The New Apple TV

We have a new Apple TV. Herein, my experience.

It’s almost ridiculously small. Considering it’s basically a TV-connected 8GB iPod Touch, that’s not a surprise, but next to a Playstation 3 and 52″ TV, it’s nearly invisible. I really appreciate the lack of a power brick. It has a 6W power supply, which is maybe 1/16 what the PS3 requires.

Note that the Apple TV is connected via Ethernet to an Airport Extreme, which is connected via Ethernet to a cable modem on Comcast. Also connected via Ethernet to that Airport Extreme: the aforementioned PS3 and a Mac mini, which would ideally be on its way out of the den and into my office, but apparently not just yet.

Also note: no cable or satellite TV at our house, just Comcast data. We had Comcast WHATEVER_PACKAGE_SUPERB for the initial six months after the cable modem showed up, but never watched anything other than things we could already stream online. I have no interest in paying for traditional television service because it’s packed to the very top with Idiocracy-style nonsense.

But good TV, we like. We watch it (completely legally) via The Intarnet.

Apple ID

You use your Apple ID to turn on Home Sharing so the Apple TV can access content on iTunes from a computer on your network. I was immediately frustrated because my Apple ID had a space in the username, but the on-screen keyboard for the Apple TV doesn’t include a space character. I tried a few things, got frustrated, and used the Apple ID site to give in and change my Apple ID to an email address. This made me a bit sad; my Apple ID has been around for a long time and I had to go change it on all my devices. Once changed, the Apple TV set up fine and I could see iTunes stuff from the Mac mini. Bittersweet.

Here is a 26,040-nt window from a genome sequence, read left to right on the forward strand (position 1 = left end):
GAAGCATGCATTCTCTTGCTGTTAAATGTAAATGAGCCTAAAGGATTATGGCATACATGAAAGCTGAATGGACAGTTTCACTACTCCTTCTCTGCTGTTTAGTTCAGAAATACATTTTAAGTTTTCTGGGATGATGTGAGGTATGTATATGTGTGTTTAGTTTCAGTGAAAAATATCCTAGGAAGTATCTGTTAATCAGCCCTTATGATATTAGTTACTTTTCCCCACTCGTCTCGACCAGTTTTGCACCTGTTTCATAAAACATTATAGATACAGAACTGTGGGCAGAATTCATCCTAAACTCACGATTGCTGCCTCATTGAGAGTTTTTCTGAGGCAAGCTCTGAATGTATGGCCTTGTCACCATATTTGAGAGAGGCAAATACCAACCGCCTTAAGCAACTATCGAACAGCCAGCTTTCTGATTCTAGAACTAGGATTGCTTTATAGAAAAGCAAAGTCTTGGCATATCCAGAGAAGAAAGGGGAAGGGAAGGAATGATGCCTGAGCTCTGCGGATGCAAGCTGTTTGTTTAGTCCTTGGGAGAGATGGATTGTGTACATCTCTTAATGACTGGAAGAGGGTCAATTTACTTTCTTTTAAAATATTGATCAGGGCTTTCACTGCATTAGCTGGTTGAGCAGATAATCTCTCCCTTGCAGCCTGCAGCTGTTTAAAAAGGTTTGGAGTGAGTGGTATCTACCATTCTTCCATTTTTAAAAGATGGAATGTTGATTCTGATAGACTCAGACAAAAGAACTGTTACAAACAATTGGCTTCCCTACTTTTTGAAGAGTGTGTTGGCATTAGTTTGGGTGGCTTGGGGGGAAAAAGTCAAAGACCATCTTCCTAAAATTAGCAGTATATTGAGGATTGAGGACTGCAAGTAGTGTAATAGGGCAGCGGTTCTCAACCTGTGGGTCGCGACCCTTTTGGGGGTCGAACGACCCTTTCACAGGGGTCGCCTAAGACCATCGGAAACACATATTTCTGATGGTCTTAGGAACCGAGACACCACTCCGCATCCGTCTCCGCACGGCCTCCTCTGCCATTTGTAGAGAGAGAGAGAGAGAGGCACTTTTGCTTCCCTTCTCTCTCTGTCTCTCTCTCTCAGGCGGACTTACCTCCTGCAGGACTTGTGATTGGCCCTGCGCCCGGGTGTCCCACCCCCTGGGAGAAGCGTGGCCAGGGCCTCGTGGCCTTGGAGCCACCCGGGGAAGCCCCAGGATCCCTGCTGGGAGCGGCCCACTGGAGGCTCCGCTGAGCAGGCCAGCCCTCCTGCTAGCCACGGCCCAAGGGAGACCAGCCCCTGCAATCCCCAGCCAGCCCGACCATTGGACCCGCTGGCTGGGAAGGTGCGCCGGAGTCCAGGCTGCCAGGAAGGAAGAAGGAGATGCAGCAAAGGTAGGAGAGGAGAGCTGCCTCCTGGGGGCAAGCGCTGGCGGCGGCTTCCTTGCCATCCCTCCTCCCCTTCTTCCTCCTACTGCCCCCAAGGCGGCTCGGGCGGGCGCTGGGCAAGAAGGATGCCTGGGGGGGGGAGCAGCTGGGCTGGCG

iTunes Content

I have a Season Pass on the iTunes Store for Mad Men. It downloads on the Mac mini. It shows up nicely on the Apple TV. It also manages to mark viewed content as viewed, which is very nice. I ranted for around five minutes the other day while walking to lunch about how annoying it is to play content stored in iTunes on Computer A (master) using iTunes sharing from Computer B. In my experience, metadata like played/unplayed, play counts, ratings, etc. doesn’t get updated on Computer A, which makes it much less useful. I know why this is, but it bugs me, especially for podcasts. The Apple TV appears to do this, at least for purchased TV.

I haven’t rented anything directly on the Apple TV. I don’t know if I’ll do that anytime soon, since most of the movies I want to watch are on Netflix and most of the shows are on Hulu. Most of both are Not Available for rental from the iTunes Store.